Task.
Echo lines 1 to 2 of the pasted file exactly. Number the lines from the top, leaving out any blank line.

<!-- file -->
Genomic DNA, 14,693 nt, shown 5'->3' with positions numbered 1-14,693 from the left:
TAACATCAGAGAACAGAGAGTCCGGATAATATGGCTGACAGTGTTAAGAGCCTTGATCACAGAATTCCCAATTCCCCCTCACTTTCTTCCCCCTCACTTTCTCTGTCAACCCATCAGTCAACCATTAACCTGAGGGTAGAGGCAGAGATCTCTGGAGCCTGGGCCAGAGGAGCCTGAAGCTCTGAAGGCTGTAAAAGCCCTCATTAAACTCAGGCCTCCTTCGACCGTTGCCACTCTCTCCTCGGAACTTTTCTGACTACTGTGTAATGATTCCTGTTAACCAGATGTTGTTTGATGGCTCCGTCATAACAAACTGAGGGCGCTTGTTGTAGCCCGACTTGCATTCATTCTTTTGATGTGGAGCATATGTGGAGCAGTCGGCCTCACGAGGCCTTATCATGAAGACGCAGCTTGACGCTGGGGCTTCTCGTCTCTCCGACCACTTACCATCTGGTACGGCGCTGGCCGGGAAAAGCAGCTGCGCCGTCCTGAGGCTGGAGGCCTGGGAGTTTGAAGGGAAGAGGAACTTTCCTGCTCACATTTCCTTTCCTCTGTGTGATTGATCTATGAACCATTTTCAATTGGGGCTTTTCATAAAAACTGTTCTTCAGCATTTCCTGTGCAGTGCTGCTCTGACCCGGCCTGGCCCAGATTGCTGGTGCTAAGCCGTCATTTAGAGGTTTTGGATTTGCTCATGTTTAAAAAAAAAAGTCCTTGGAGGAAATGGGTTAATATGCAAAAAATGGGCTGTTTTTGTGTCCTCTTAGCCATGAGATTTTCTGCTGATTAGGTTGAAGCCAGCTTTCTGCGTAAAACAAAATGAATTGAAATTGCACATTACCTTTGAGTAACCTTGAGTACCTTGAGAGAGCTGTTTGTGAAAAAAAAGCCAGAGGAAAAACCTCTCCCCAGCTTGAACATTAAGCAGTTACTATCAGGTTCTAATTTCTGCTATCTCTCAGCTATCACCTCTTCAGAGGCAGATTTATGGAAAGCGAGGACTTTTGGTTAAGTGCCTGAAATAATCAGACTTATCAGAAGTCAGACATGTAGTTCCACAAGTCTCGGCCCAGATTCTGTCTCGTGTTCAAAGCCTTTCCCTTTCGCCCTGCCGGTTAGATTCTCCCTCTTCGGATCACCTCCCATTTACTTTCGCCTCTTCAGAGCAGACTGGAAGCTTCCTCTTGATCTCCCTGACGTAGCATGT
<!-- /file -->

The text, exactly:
Genomic DNA, 14,693 nt, shown 5'->3' with positions numbered 1-14,693 from the left:
TAACATCAGAGAACAGAGAGTCCGGATAATATGGCTGACAGTGTTAAGAGCCTTGATCACAGAATTCCCAATTCCCCCTCACTTTCTTCCCCCTCACTTTCTCTGTCAACCCATCAGTCAACCATTAACCTGAGGGTAGAGGCAGAGATCTCTGGAGCCTGGGCCAGAGGAGCCTGAAGCTCTGAAGGCTGTAAAAGCCCTCATTAAACTCAGGCCTCCTTCGACCGTTGCCACTCTCTCCTCGGAACTTTTCTGACTACTGTGTAATGATTCCTGTTAACCAGATGTTGTTTGATGGCTCCGTCATAACAAACTGAGGGCGCTTGTTGTAGCCCGACTTGCATTCATTCTTTTGATGTGGAGCATATGTGGAGCAGTCGGCCTCACGAGGCCTTATCATGAAGACGCAGCTTGACGCTGGGGCTTCTCGTCTCTCCGACCACTTACCATCTGGTACGGCGCTGGCCGGGAAAAGCAGCTGCGCCGTCCTGAGGCTGGAGGCCTGGGAGTTTGAAGGGAAGAGGAACTTTCCTGCTCACATTTCCTTTCCTCTGTGTGATTGATCTATGAACCATTTTCAATTGGGGCTTTTCATAAAAACTGTTCTTCAGCATTTCCTGTGCAGTGCTGCTCTGACCCGGCCTGGCCCAGATTGCTGGTGCTAAGCCGTCATTTAGAGGTTTTGGATTTGCTCATGTTTAAAAAAAAAAGTCCTTGGAGGAAATGGGTTAATATGCAAAAAATGGGCTGTTTTTGTGTCCTCTTAGCCATGAGATTTTCTGCTGATTAGGTTGAAGCCAGCTTTCTGCGTAAAACAAAATGAATTGAAATTGCACATTACCTTTGAGTAACCTTGAGTACCTTGAGAGAGCTGTTTGTGAAAAAAAAGCCAGAGGAAAAACCTCTCCCCAGCTTGAACATTAAGCAGTTACTATCAGGTTCTAATTTCTGCTATCTCTCAGCTATCACCTCTTCAGAGGCAGATTTATGGAAAGCGAGGACTTTTGGTTAAGTGCCTGAAATAATCAGACTTATCAGAAGTCAGACATGTAGTTCCACAAGTCTCGGCCCAGATTCTGTCTCGTGTTCAAAGCCTTTCCCTTTCGCCCTGCCGGTTAGATTCTCCCTCTTCGGATCACCTCCCATTTACTTTCGCCTCTTCAGAGCAGACTGGAAGCTTCCTCTTGATCTCCCTGACGTAGCATGT